Disability Discrimination

Moreover, the Fair Work Act also provides protection for employees from discrimination.

The Act states that an employer must not take adverse action (such as dismissal) against an employee because of their disability.

The word ‘disability’ includes any physical or mental weakness or incapacity. This can include a condition which limits a person’s: 

  • movements; 
  • activities; or 
  • senses.

Likewise, the Disability Discrimination Act prohibits discrimination against an employee’s mental or physical disability. Further, the Act makes it unlawful to dismiss an employee on the grounds of their disability. Employers might also be discriminating against an employee if they fail to make reasonable adjustments to accommodate the employee’s disability.

Workers Compensation Laws

Worker’s compensation laws in Australian states and territories also prohibit employers from terminating an employee within a specific period when an employee suffers a workplace injury. For example, in NSW, dismissing an employee with an injury within six months of incapacity is an offence. If you are unsure whether worker’s compensation law prohibits you from terminating an employee after suffering a workplace injury, it would be wise to seek legal advice.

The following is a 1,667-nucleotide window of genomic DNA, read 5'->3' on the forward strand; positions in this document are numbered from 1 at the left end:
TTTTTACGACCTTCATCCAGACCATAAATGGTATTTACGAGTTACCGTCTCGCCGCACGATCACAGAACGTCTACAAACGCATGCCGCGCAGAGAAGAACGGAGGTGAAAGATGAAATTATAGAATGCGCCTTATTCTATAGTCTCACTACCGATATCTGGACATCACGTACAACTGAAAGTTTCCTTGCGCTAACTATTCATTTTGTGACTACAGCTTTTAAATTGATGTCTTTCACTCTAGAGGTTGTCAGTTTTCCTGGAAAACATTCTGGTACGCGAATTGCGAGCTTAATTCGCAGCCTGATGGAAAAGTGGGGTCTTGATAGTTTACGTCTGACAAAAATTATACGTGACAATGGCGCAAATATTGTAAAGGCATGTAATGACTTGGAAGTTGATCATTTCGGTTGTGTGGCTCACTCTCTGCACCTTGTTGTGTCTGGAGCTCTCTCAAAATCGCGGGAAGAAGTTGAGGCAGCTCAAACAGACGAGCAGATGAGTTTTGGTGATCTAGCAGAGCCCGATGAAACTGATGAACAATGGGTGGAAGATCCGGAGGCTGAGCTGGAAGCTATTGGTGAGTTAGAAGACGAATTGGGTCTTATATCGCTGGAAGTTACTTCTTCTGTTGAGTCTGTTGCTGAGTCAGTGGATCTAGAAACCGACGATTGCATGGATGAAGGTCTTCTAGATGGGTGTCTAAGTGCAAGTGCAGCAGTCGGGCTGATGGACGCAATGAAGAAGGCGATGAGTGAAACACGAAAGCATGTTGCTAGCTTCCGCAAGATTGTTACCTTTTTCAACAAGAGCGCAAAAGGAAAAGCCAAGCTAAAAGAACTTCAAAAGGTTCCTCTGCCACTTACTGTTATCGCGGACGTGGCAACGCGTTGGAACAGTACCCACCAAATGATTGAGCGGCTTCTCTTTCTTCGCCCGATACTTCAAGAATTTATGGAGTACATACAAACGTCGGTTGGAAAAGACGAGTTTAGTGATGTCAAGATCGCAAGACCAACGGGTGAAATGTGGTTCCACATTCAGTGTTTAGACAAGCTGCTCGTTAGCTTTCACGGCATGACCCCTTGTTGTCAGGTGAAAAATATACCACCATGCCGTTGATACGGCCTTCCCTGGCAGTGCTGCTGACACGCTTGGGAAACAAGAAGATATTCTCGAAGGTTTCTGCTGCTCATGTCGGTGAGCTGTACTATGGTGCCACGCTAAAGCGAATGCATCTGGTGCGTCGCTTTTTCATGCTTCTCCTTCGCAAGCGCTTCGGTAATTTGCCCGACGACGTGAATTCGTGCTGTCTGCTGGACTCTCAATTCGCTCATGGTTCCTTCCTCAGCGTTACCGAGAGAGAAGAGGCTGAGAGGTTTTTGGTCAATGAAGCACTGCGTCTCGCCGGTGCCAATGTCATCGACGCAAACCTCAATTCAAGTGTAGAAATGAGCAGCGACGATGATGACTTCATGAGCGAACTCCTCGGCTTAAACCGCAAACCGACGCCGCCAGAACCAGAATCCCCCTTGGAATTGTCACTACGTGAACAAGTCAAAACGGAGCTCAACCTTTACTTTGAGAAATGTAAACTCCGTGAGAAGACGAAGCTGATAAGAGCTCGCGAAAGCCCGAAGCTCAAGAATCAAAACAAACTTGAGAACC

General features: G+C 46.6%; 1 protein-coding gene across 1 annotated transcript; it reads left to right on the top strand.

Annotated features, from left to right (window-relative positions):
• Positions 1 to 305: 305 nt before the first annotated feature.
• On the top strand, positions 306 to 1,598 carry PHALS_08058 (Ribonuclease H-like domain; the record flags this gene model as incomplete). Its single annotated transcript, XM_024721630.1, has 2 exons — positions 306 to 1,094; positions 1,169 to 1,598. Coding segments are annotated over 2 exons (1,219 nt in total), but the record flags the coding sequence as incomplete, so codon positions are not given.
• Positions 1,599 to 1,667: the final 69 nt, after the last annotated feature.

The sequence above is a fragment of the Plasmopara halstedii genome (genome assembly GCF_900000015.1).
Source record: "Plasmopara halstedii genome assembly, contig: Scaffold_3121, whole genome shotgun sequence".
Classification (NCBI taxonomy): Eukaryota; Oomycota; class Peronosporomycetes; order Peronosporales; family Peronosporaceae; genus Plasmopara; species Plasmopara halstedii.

Seek Advice

In any event, it is crucial to seek advice to confirm whether you are in a position to terminate an employee due to illness or injury. Furthermore, even if the termination is valid, it is important to ensure that you follow a procedurally fair and equitable process. Doing so will help to mitigate any likelihood of a claim against you.

The Inherent Requirements of the Role